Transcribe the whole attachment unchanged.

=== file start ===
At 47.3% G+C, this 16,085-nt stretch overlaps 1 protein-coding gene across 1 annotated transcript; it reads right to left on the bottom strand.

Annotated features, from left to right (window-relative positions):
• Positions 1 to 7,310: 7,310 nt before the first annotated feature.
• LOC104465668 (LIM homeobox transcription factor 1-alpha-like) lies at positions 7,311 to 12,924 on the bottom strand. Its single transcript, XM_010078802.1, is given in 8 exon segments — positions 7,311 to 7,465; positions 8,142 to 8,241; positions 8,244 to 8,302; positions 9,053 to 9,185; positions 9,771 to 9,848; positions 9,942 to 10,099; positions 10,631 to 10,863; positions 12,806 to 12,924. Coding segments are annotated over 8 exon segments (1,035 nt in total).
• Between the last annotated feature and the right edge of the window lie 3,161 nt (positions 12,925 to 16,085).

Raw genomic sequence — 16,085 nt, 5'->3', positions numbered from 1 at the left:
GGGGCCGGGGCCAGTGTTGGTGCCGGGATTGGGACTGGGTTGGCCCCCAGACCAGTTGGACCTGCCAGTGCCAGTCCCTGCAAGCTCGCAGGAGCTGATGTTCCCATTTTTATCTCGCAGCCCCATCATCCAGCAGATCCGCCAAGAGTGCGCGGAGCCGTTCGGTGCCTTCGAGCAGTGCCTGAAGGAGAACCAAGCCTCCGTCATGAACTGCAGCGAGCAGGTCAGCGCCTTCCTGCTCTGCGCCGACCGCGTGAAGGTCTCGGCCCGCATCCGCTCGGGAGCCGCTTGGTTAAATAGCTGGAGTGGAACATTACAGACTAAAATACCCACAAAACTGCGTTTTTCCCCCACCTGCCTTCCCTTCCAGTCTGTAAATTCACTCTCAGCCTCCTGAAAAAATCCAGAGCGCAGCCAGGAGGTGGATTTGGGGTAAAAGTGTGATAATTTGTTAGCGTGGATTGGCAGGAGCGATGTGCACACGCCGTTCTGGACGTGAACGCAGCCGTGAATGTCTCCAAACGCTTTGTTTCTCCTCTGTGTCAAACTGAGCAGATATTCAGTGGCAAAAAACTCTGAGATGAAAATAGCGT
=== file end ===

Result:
At 47.3% G+C, this 16,085-nt stretch overlaps 1 protein-coding gene across 1 annotated transcript; it reads right to left on the bottom strand.

Annotated features, from left to right (window-relative positions):
• Positions 1 to 7,310: 7,310 nt before the first annotated feature.
• LOC104465668 (LIM homeobox transcription factor 1-alpha-like) lies at positions 7,311 to 12,924 on the bottom strand. Its single transcript, XM_010078802.1, is given in 8 exon segments — positions 7,311 to 7,465; positions 8,142 to 8,241; positions 8,244 to 8,302; positions 9,053 to 9,185; positions 9,771 to 9,848; positions 9,942 to 10,099; positions 10,631 to 10,863; positions 12,806 to 12,924. Coding segments are annotated over 8 exon segments (1,035 nt in total).
• Between the last annotated feature and the right edge of the window lie 3,161 nt (positions 12,925 to 16,085).

Raw genomic sequence — 16,085 nt, 5'->3', positions numbered from 1 at the left:
GGGGCCGGGGCCAGTGTTGGTGCCGGGATTGGGACTGGGTTGGCCCCCAGACCAGTTGGACCTGCCAGTGCCAGTCCCTGCAAGCTCGCAGGAGCTGATGTTCCCATTTTTATCTCGCAGCCCCATCATCCAGCAGATCCGCCAAGAGTGCGCGGAGCCGTTCGGTGCCTTCGAGCAGTGCCTGAAGGAGAACCAAGCCTCCGTCATGAACTGCAGCGAGCAGGTCAGCGCCTTCCTGCTCTGCGCCGACCGCGTGAAGGTCTCGGCCCGCATCCGCTCGGGAGCCGCTTGGTTAAATAGCTGGAGTGGAACATTACAGACTAAAATACCCACAAAACTGCGTTTTTCCCCCACCTGCCTTCCCTTCCAGTCTGTAAATTCACTCTCAGCCTCCTGAAAAAATCCAGAGCGCAGCCAGGAGGTGGATTTGGGGTAAAAGTGTGATAATTTGTTAGCGTGGATTGGCAGGAGCGATGTGCACACGCCGTTCTGGACGTGAACGCAGCCGTGAATGTCTCCAAACGCTTTGTTTCTCCTCTGTGTCAAACTGAGCAGATATTCAGTGGCAAAAAACTCTGAGATGAAAATAGCGT